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Abstract: Readers of nineteenth century transcendentalism are familiar with the image of Emerson's "transparent eyeball," or Walden Pond, but these simulacra are philosophically anomalous when abstracted from the intertextual historicity in which they evolved. The connotations associated with transcendentalism are not limited to nineteenth century America, but represent instead an evolution of philosophical thought. This progression originated in the work of the eighteenth century German author Immanuel Kant, and was later translated by the British Romantic poet, Samuel T. Coleridge. Acknowledging how Kant's theory of a priori synthetic judgment resolved the problems engendered by Cartesian dualism, this essay illustrates how Coleridge strove to integrate the sensual and emotional dimensions of the intellect. Recognizing the additional contributions of William Wordsworth and Thomas Carlyle, this paper explores the synthetic effect the presaging models had on Ralph Waldo Emerson's articulation of an ideal way of thinking, and being in nineteenth century America. Keywords: Transcendentalism, Ralph Waldo Emerson, Immanuel Kant, Samuel Coleridge, William Wordsworth, Thomas Carlyle, Imagination, Revelation, Enthusiasm, Individual, Romantic, nineteenth century American Idealism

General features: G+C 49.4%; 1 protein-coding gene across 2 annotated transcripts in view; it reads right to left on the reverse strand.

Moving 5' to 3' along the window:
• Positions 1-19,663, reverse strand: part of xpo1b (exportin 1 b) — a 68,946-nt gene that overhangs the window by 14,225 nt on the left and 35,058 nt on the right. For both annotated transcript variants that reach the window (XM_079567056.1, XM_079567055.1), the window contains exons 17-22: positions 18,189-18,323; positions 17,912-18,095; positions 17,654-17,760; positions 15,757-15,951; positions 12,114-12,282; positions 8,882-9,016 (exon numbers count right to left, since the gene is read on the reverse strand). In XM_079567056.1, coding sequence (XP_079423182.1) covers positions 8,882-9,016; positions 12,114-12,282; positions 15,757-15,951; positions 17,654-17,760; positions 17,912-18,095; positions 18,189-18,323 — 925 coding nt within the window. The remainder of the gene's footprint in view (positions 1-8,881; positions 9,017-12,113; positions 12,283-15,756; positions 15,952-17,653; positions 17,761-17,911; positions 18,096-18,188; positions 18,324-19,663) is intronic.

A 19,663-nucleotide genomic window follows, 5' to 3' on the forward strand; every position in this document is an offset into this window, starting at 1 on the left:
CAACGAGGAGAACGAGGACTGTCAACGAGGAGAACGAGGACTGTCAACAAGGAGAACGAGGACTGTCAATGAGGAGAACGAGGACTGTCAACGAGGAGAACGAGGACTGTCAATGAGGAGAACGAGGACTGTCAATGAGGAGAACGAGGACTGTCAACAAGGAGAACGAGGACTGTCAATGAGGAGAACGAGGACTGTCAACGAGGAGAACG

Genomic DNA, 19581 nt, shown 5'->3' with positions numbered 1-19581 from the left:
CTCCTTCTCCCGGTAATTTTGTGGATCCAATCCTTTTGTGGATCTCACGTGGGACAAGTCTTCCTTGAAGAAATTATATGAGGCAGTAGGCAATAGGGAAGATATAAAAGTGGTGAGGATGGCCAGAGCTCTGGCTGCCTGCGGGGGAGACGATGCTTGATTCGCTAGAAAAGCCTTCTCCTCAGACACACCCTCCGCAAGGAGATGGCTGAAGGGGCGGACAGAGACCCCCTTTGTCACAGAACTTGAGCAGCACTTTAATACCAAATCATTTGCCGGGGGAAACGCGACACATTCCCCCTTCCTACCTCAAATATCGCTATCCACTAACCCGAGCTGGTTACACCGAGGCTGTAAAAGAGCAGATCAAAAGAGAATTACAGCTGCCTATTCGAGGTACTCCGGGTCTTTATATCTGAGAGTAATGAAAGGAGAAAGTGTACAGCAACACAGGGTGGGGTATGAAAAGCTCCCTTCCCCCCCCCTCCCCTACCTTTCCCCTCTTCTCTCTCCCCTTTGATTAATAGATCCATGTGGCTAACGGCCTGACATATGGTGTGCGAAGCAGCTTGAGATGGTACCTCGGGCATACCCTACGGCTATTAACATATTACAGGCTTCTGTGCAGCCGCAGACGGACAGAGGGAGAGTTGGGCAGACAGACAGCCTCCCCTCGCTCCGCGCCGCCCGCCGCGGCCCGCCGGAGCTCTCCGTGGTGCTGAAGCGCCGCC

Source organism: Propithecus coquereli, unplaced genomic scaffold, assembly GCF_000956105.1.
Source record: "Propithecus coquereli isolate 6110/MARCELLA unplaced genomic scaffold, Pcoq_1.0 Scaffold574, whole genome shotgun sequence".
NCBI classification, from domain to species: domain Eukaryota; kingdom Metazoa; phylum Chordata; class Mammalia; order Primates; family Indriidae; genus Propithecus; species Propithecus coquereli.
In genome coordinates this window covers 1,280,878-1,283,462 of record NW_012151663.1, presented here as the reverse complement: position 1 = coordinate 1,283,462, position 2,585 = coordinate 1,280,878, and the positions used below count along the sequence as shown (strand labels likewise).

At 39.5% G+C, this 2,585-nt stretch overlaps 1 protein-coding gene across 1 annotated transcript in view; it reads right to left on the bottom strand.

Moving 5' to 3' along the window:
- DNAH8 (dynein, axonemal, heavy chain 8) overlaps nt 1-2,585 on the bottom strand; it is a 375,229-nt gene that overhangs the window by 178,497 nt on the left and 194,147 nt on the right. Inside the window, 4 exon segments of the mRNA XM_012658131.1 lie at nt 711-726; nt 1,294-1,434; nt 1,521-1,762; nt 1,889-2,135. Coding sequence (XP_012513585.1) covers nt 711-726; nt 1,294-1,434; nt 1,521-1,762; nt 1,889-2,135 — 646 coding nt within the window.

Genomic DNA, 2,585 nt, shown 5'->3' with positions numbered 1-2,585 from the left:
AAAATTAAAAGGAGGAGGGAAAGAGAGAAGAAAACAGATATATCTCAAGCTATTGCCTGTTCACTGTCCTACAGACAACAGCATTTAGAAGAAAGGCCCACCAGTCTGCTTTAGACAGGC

GENRE
Professional & Technical
RELEASED
2007
September 22
LANGUAGE
EN
English
LENGTH
24
Pages
PUBLISHER
Departments of English Language and Literature and American Culture and Literature, Ege University
SIZE
245.8
KB

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